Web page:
AFRMA

American Fancy Rat & Mouse Association

This article is from the WSSF 2008 AFRMA Rat & Mouse Tales news-magazine.

Colors & Coats


Blue-Beige Rats; Ruby-Eyed Blue Rats; Difference Between Dalmatian and Variegated Rats
Blue-Beige Rats

Sarah Paterson-Farrand, Cove Rattery, Saginaw, MI, e-mail
Q As of late, the North American Rat Registry has had a few registrations for “Russian Beige.” The Russian Beige is genetically aa dd rr (Russian blue with RED). As one of the organizations that NARR accepts nomenclature from, I am contacting you to find out if your organization currently has Russian Beige as a standard or provisional standard. If so, I would appreciate that information from your organization’s standards documents.

My understanding is that Blue-Beige is an American Blue RED rat. I am wondering if you currently hold a standard for a RED Russian Blue rat, or if you name them one in the same. Thank you very much for your time.

Blue-Beige, R. Dove, & Beige baby rats
Top–Bottom: A Blue-Beige, Russian Dove, and Beige 11-day-old baby rats owned by Karen Robbins. Note the “blue”tint to the color of the Blue-Beige making it a “cool” color compared to the “warm” color of the Beige.

A AFRMA recognizes “Russian Beige” as Blue-Beige. It has been standardized since March 13, 1999. Our Standard says: “Blue-Beige – Color is a grayish-tan, not too dark, with a blue cast running throughout, not to be confused with Beige. Eye color is dark ruby.” The description is also on the web site with a photo at www.afrma.org/ratselfs.htm.

In AFRMA, Blue-Beige is/always has been for Russian Blue + Beige (aa dd rr), never has been for regular Blue + Beige (aa gg rr). You can read more details in the Russian Blue article on AFRMA’s web site www.afrma.org/russianblue.htm or in the Summer I999 newsletter. Karen Robbins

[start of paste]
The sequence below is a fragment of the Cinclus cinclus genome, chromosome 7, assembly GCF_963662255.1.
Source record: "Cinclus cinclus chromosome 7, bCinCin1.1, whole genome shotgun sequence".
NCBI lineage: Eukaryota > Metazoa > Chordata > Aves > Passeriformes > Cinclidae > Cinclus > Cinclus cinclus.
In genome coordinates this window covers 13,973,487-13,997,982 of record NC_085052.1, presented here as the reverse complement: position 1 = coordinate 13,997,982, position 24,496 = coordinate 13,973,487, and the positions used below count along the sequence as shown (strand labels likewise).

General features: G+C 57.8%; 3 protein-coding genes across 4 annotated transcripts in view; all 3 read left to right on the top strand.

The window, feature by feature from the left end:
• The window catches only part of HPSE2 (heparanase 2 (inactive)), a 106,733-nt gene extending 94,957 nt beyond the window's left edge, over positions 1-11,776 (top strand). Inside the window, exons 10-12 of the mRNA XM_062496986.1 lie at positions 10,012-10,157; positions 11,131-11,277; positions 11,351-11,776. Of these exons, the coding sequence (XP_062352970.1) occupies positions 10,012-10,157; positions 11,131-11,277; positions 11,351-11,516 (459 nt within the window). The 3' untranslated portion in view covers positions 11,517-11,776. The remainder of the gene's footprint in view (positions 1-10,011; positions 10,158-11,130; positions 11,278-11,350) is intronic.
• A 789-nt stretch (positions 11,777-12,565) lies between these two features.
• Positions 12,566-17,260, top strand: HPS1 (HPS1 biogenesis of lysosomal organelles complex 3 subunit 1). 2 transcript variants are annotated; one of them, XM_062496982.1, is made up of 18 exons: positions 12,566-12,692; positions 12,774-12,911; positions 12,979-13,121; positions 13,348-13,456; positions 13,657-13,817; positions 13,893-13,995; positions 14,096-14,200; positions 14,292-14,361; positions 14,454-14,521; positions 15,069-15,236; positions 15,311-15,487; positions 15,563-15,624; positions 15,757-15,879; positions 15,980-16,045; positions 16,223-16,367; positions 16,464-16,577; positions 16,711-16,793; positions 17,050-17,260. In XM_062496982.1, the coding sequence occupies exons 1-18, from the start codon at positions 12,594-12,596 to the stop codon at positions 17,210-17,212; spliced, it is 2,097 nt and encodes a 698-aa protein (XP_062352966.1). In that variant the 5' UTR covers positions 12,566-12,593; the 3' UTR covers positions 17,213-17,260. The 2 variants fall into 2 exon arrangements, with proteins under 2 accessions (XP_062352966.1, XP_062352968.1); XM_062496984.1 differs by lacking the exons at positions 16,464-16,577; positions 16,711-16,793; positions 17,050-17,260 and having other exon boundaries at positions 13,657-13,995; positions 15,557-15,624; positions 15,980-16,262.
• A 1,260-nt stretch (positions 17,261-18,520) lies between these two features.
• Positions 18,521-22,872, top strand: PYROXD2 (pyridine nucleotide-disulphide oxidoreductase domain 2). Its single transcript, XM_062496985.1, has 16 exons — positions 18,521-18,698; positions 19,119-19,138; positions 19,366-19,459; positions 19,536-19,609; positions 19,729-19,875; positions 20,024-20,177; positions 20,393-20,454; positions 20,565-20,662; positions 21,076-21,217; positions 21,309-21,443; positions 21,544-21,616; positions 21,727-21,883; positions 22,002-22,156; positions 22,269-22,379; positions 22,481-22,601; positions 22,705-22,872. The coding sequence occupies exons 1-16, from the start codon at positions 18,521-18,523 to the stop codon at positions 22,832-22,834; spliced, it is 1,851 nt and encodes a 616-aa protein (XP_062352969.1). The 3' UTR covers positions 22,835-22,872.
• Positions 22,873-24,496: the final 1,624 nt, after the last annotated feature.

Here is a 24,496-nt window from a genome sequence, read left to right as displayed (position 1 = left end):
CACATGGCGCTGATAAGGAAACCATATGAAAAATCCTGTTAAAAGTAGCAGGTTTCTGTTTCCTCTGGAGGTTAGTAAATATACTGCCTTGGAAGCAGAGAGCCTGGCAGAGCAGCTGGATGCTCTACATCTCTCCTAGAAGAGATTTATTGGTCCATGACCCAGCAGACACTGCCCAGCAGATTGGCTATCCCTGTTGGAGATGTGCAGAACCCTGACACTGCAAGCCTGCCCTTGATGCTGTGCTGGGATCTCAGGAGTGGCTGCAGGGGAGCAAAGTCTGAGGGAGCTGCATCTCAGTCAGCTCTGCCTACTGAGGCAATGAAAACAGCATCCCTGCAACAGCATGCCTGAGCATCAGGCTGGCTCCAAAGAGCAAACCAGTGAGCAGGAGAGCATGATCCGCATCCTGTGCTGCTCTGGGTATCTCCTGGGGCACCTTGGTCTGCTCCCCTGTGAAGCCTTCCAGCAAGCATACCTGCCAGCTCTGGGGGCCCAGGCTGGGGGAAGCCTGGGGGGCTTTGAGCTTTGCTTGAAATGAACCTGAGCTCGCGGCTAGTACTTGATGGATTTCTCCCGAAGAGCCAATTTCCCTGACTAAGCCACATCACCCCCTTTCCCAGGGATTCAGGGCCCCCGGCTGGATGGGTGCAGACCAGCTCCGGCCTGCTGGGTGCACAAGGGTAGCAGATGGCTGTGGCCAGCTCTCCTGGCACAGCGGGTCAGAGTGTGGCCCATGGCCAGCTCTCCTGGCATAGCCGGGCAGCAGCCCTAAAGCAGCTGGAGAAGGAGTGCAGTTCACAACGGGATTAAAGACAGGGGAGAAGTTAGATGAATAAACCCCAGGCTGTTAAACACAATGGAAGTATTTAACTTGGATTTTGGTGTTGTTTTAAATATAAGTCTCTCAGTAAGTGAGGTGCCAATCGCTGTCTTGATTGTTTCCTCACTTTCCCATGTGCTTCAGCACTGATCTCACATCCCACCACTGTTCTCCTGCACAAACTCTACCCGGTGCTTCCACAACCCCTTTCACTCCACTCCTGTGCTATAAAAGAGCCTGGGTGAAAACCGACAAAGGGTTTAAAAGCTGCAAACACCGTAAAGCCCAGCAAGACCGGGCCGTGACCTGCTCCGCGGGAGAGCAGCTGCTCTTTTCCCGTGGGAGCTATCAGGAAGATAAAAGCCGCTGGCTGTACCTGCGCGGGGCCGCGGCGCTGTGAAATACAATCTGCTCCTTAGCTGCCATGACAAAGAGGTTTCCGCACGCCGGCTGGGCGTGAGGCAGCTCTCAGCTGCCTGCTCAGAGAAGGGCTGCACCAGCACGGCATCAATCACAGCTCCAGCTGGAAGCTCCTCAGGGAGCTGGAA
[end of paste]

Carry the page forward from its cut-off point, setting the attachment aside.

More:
Ruby-Eyed Blue Rats

Sarah Paterson-Farrand, Cove Rattery, Saginaw, MI, e-mail
Q Do you have a standard for ruby-eyed Blue rats (an American Blue rat with the RED gene)?

A No. A Blue rat carrying the ruby-eyed gene (rr) looks like a very pale washed-out Beige, almost Champagne, but with ruby eyes. I remember seeing them. They had an intermediate color that really was neither attractive nor distinctive. Thus, no one was ever particularly interested in them. They just looked like bad Beiges. Years ago a friend and I found some cap-stripe Blue rats (Blue in color) with red eyes. Nichole Royer

Difference Between Dalmatian and Variegated Rats

Candy Evans, Wenonah, NJ, e-mail
Q Is there a way to look at a rat and tell the difference between a Dalmation and a Varigated?

A Yes, think of a Variegated as a Hooded rat with splashes on the back instead of a stripe down the spine (they have the same solid head/shoulder area). Variegateds will always have the “hood” marking and varying amounts of splashes, from almost none, to just a few, to a solid mass, and sometimes will have a blaze or streak of white up the face instead of the spot between the ears. They also have no color on their throat area. If you have a lightly marked Variegated, some people may think it is a Bareback but the head spot and white throat are giveaways that it is actually a Variegated.

Whereas a Dalmatian will be completely white with spots all over (on a good one) or mixed/broken marked/mostly dark with small amounts of white on not so good ones. The Dalmatian gene is dominant that extends the amount of white and dilutes and silvers the color. I find I get the best Dalmatians from a Berkshire (out of Dalmatian) bred with a Dalmatian. I do use Variegated with my Dalmatian breedings all the time. Karen Robbins *

Black Variegated rat
A very nicely marked Black Variegated owned and bred by Karen Robbins.

Dalmatian baby rat
A very nicely marked Dalmatian baby rat owned and bred by Karen Robbins.

Back to top

Updated March 31, 2014